In addition to the assembly of the structural elements, preparations for sub-assembly work to outfit the elements is also in progress. Mr. McCall noted that sub-assembly parts suppliers are currently qualification testing their components for delivery to MAF over the next several months and into early next year.
In the past, MAF was the production site for foundational elements of NASA launch vehicles such as the S-IC first stage of the Saturn V and the Space Shuttle External Tank.
Similar in some respects to the Shuttle ET, the SLS Core Stage is more complicated.
“We’re making a rocket, not an External Tank here, but we’re making an External Tank and then making it a rocket,” Mr. Whipps noted.
Beyond the propellant tank functions, the Core Stage houses the SLS vehicle avionics in the forward skirt at the top, and the propulsion package in the engine section at the bottom.
“The engine section is by far the most complex new portion of the Core Stage…it will be as densely-packed as the (Space Shuttle) orbiter boat-tail ever was,” Mr. Whipps added.
The engine section includes structural elements for the RS-25 engines and the five-segment solid rocket boosters that are attached at their aft end. It also includes hydraulic, pneumatic, and electrical services for the engines and the vehicle.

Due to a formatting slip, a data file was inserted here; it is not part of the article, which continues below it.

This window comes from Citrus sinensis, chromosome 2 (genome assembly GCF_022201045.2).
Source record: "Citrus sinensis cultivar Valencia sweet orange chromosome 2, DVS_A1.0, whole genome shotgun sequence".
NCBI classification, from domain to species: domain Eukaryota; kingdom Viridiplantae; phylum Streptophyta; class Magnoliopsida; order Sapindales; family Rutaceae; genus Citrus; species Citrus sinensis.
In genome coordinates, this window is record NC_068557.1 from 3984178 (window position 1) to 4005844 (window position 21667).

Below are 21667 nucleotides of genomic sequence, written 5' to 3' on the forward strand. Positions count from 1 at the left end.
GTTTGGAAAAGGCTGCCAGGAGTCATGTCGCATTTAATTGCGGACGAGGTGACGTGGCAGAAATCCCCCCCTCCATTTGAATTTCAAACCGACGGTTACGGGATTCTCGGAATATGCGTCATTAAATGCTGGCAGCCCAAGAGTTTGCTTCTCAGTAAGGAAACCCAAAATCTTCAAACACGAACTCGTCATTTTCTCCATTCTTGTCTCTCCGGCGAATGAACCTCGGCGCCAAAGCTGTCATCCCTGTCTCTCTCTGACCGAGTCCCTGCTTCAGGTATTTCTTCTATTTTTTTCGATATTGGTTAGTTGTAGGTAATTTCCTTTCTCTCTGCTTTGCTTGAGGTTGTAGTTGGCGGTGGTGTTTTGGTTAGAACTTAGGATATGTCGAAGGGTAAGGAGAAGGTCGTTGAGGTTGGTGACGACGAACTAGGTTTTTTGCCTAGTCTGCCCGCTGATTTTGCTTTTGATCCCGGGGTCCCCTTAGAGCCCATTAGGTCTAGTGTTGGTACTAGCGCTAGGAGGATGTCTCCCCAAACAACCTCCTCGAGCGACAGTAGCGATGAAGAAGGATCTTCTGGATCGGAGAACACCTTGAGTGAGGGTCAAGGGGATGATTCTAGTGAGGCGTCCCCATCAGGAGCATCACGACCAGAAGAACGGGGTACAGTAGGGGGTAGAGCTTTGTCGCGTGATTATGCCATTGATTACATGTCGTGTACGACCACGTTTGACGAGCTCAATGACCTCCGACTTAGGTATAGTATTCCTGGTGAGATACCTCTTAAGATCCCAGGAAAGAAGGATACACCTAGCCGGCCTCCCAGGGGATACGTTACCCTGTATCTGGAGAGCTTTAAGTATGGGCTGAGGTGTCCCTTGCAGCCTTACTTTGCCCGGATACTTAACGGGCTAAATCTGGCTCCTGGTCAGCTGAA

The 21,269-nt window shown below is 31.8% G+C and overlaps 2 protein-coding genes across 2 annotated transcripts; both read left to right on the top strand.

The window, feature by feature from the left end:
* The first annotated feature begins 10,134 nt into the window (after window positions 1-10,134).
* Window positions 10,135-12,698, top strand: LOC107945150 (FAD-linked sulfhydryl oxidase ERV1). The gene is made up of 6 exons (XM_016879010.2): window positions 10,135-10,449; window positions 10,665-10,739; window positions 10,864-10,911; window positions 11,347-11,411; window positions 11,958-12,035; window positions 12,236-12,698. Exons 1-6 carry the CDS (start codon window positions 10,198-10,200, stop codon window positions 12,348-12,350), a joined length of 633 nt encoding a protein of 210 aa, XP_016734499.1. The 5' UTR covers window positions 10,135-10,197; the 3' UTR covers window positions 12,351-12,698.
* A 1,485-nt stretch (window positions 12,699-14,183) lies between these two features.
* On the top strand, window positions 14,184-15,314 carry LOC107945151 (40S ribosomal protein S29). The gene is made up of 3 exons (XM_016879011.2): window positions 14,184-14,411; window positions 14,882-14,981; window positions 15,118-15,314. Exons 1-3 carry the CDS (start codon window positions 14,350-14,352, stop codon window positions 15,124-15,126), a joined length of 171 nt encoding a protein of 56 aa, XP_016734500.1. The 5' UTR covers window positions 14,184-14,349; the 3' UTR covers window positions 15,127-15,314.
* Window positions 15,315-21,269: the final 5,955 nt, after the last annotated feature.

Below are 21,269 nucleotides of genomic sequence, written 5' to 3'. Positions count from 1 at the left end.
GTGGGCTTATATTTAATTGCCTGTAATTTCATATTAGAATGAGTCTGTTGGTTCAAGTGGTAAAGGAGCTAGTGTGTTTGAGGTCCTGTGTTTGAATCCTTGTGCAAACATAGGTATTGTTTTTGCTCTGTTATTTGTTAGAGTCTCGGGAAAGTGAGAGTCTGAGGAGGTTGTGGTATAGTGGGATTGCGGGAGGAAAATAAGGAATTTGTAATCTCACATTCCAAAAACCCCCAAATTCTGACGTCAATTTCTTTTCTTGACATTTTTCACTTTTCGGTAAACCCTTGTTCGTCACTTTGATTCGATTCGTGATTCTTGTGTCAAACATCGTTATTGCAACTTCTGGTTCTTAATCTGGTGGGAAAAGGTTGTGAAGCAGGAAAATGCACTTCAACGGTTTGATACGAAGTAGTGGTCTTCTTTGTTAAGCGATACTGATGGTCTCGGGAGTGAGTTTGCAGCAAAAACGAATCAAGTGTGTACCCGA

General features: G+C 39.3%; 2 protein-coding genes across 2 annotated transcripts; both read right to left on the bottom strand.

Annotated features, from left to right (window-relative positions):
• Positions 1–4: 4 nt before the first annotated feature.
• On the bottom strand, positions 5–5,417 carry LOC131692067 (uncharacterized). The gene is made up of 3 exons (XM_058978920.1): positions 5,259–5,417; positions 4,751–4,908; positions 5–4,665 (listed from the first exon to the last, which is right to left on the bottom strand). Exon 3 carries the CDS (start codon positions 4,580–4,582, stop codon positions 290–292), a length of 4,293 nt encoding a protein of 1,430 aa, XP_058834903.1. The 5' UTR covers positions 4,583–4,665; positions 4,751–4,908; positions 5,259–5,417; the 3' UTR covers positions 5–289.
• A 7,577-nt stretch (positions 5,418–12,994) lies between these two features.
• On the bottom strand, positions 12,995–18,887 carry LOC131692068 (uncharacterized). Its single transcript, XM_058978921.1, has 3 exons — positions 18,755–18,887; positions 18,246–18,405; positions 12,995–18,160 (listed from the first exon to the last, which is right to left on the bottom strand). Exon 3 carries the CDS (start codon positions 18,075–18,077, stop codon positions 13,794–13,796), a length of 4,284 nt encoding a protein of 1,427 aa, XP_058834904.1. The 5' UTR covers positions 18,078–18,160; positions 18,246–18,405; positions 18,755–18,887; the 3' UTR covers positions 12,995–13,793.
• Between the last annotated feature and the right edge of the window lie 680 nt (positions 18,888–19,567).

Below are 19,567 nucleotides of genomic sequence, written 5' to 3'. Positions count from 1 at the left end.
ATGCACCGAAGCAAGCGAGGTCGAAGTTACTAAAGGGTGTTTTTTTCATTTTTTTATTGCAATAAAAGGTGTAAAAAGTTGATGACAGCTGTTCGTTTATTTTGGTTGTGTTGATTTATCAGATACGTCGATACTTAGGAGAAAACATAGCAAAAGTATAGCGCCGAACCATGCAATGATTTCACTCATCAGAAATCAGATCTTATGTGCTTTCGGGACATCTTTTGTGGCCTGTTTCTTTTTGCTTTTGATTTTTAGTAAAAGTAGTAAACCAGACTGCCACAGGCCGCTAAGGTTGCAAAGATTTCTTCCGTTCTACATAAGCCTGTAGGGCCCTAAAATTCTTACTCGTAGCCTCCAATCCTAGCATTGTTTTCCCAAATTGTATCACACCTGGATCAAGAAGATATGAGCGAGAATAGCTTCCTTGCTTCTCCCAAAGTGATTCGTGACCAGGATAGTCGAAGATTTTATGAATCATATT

“That area is being carefully (arranged), with ergonomic models involved just to be sure that we know how to get people in and around and tighten every bolt and inspect every joint.”
Concurrent with the STA testing at Marshall, MAF will be constructing and assembling the flight hardware for the first Core Stage, CS-1.
After the flight structures are assembled in the VAC, they will get a coating of primer and then the thermal protection system (TPS) foam application.
Following that process, the tanks will be integrated vertically with the other outfitted structures in two major sub-assemblies: the forward-skirt and the intertank with the liquid oxygen tank and the liquid hydrogen tank with the engine section.
External outfitting of the sub-assemblies with feedlines and system tunnels will occur after they are positioned horizontally in the final integration area before they are joined together to allow for final TPS closeouts and RS-25 engine installation.
The now full-assembled rocket will then undergo extensive functional checkouts.
The current schedule continues to call for final assembly and checkout to be completed and the stage ready for transport to the Stennis Space Center in September 2017.
The stage is expected to then ship to the Kennedy Space Center at the end of that year for mating inside the Vehicle Assembly Building (VAB).
(Images: Via Philip Sloss, NASA and L2 – including SLS renders from L2 artist Nathan Koga – The full gallery of Nathan’s (SpaceX Dragon to MCT, SLS, Commercial Crew and more) L2 images can be *found here*)